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Old Dec 3, 2012, 11:07 PM   #1
bobright
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Coming from Windows over to a new iMac, what should I know?

If anybody has any tips do this or don't do that etc feel free to drop them here

I am a Mac virgin and am a little nervous
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Old Dec 3, 2012, 11:11 PM   #2
MetalCooper
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My first Apple product was an Apple IIc but that was a very long time ago. I ordered a new iMac so this will be my first Mac as well. I am computer guy by trade but the new iMac will be my full time machine when I am at home.

I plan on installing VMware fusion so I can have Win 7 as a virtual machine for items that are only available on the PC.
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Old Dec 3, 2012, 11:30 PM   #3
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I just made the move to using osx a little over a year ago and the biggest problem for me was navigating the file system (still not very good at it lol).

one of the first things I did was change my keyboard to windows (using control instead of command).
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Old Dec 3, 2012, 11:40 PM   #4
justperry
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Quote:
Originally Posted by bobright View Post
If anybody has any tips do this or don't do that etc feel free to drop them here

I am a Mac virgin and am a little nervous
This from a 68k User, no just joking, you probably have an iPhone or other Apple stuff.

You'll find your way, it is much different than windows but you'll see you'll get used to it fast.

Don't defrag for instance, not needed on OS X.
Learn to use short cuts, most of them use the Apple command key, e.g.

Command-C Copy
Command-V Paste
Command-O Open
Command-I Info
Command-Z Undo changes
Command-Q quit a program
Command-T Open new Tab
Command-W close window
Command-Option W close all windows
and so forth.

Edit: You also see those shortcut commands behind the menu items in Menu Bar.

Last edited by justperry; Dec 3, 2012 at 11:49 PM.
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Old Dec 3, 2012, 11:41 PM   #5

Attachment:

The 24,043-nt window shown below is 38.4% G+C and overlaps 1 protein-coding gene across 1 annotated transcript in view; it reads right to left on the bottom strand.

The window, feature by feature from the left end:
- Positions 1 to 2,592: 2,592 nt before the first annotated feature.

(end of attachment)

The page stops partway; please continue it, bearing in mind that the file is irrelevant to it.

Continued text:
2012Tony2012
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Quote:
Originally Posted by bobright View Post
If anybody has any tips do this or don't do that etc feel free to drop them here

I am a Mac virgin and am a little nervous
Join the club

I recommend you listen to some good experience advice given by the people on here, they have helped me a lot as well.
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Old Dec 3, 2012, 11:55 PM   #6
justperry
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Oh, and don't worry too much about viruses, if you want to scan for them use ClamAv Link.

A user here named GGJstudios has some very good guides on MR.
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Old Dec 4, 2012, 01:55 AM   #7
Arman
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Quote:
Originally Posted by bobright View Post
If anybody has any tips do this or don't do that etc feel free to drop them here

I am a Mac virgin and am a little nervous
Get ready to empty your wallet...j/k. No seriously, once to buy Apple products, it's hard to switch to any other ecosystem.
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Old Dec 4, 2012, 02:00 AM   #8
bobright
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Quote:
Originally Posted by justperry View Post
This from a 68k User, no just joking, you probably have an iPhone or other Apple stuff.

You'll find your way, it is much different than windows but you'll see you'll get used to it fast.

Don't defrag for instance, not needed on OS X.
Learn to use short cuts, most of them use the Apple command key, e.g.

Command-C Copy
Command-V Paste
Command-O Open
Command-I Info
Command-Z Undo changes
Command-Q quit a program
Command-T Open new Tab
Command-W close window
Command-Option W close all windows
and so forth.

Edit: You also see those shortcut commands behind the menu items in Menu Bar.
Yup, have owned every iPhone since its launch and to go with few iPad gens so that's where my posts are from. I've been here in the iMac forum for the last few months though anticipating this iMac release and trying to soak everything up.
Quote:
Originally Posted by 2012Tony2012 View Post
Join the club

I recommend you listen to some good experience advice given by the people on here, they have helped me a lot as well.
Yes, been long enough thanks for the tips guys keep them coming
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Old Dec 4, 2012, 02:30 AM   #9
throAU
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My top tips would be this (as an OS X convert in 2009):